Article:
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January 06, 1995 - Image 35

Resource type:
Text
Publication:
The Detroit Jewish News, 1995-01-06

Disclaimer: Computer generated plain text may have errors. Read more about this.

The perfect setting
for saving money.

WORK page 33

Economic growth, which
dipped to 3.7 percent in 1993, was
back up to a rousing 6 percent in
1994. (One of the negative results
is an inflation rate of 14.5 per-
cent.)
Also, the government is con-
structing and widening highways
all over the country and investing
massive amounts of money in
building, equipping and staffing
new schools.
A new city is under construc-
tion in Modi'in, and tens of thou-
sands of housing units are being
built in Rosh Ha'ayin, Beit
Shemesh and other towns in cen-
tral and northern Israel.
In addition, jobless people un-
der 35 are now required to accept
work outside their professions or
lose their unemployment benefits
after two months.
"Another important, unseen el-
ement is the Russians," said Mr.
Eilan. "A la of Russian immi-
grants are opening their own
small businesses."
The unemployment rate
among Russian immigrants has
fallen to about the level of the gen-
eral Israeli public.
Not everyone is so sanguine
about the country's job profile.
"The job growth is mainly in
the lower-paid sectors of the econ-
omy," insisted labor studies
Professor Dan Jacobson of Tel
Aviv University. "The Histadrut
national labor federation has
all but disappeared as a force, so
now companies can get away with
paying lower and lower wages
and thus afford to hire more work-
ers.
"The minimum wage (approx-
imately $2.60 an hour) is a fiction
for tens of thousands of workers.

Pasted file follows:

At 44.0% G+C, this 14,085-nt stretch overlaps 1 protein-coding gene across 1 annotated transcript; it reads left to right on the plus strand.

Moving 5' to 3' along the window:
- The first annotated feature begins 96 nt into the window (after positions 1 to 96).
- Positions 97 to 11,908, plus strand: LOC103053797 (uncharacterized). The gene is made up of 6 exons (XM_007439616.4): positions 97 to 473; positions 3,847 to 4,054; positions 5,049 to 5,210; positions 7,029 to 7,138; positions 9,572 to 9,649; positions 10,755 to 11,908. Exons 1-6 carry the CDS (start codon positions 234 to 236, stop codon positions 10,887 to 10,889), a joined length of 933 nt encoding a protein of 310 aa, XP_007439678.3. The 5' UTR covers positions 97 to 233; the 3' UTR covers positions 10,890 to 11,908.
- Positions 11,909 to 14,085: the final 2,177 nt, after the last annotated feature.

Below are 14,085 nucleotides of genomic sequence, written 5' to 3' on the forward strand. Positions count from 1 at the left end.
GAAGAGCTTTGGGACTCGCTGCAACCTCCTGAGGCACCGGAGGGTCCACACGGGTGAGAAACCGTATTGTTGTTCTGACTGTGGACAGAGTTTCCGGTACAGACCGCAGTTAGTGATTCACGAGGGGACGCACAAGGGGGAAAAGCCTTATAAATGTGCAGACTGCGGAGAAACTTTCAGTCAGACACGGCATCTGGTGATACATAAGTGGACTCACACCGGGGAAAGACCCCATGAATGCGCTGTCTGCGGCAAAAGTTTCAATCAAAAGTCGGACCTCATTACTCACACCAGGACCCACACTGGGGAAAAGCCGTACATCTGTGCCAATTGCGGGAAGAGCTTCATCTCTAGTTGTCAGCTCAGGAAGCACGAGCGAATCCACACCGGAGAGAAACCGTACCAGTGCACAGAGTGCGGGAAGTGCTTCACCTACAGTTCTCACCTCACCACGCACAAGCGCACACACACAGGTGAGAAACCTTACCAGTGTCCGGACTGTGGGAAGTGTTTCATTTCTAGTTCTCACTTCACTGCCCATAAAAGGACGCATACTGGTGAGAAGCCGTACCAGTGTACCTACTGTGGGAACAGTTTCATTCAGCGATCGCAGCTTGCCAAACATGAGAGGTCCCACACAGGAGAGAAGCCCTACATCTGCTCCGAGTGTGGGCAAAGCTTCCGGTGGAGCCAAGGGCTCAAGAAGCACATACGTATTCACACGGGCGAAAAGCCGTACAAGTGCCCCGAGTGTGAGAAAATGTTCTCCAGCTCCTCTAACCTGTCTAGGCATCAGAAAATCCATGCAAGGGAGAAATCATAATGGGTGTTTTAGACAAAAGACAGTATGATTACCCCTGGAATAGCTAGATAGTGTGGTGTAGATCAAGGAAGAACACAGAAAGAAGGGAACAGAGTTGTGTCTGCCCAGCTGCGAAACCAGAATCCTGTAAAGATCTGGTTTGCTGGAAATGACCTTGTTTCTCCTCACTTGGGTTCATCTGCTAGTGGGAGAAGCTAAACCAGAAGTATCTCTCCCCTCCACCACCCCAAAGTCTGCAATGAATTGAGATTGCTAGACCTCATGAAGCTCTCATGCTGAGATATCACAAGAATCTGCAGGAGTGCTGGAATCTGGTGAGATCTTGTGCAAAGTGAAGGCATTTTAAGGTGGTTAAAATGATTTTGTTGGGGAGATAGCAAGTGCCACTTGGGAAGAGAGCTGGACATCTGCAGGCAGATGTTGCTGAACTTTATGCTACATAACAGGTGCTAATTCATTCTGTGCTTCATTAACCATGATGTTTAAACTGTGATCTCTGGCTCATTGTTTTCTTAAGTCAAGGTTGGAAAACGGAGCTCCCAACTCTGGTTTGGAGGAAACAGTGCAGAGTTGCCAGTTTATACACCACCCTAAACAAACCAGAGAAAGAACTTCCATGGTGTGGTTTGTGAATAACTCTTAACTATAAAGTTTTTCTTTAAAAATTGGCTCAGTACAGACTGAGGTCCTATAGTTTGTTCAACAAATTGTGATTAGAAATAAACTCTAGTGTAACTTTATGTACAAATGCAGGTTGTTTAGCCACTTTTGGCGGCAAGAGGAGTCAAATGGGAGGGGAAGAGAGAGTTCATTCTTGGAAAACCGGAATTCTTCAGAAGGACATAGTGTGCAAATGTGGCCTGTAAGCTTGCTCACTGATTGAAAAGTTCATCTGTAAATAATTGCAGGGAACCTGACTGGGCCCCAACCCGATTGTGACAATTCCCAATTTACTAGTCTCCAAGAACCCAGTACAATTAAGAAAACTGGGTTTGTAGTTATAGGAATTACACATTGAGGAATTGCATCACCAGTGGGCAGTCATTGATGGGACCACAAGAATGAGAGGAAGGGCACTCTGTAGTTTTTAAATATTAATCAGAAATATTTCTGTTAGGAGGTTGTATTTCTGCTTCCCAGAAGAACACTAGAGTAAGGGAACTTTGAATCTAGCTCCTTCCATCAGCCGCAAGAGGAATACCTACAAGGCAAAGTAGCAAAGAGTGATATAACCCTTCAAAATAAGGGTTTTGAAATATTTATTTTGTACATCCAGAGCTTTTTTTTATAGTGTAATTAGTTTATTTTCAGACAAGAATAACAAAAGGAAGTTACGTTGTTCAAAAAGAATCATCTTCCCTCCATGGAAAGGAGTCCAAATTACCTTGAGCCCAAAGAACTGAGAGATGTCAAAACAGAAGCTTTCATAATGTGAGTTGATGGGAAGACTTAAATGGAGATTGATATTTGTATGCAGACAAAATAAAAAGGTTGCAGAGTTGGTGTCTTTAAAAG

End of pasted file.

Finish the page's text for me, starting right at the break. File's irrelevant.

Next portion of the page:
It is not enforced," Professor Ja-
cobson continued. "The gap be-
tween the rich and poor is
growing, so that even if the over-
all unemployment statistics have
improved, the structure of em-
ployment remains a serious prob-
lem." Not so, says Tsipi Gal-Yam,
chief economic adviser to the Fi-
nance Ministry.
"The new jobs are at all levels.
Over 80 percent are in industry.
It was business, not government,
that opened the gates to employ-
ment," she said.
As for poverty, Ms. Gal-Yam
predicted that the statistics for
1994 would show a drop in that
misery indicator, too.
Even if Professor Jacobson is
right, and there is as high a pro-
portion of poor people in Israel as
ever, at least more of them are
working.
Anyway you look at it, revers-
ing a decade-long trend, driving
down the jobless rate from 11.2
percent to 7.5 percent in less than
two years, is a remarkable, dra-
matic success.
"Our accomplishments in
bringing down unemployment,"
wrote Ha'aretz economics colum-
nist Arie Caspi, "will one day be
studied in universities." [1]

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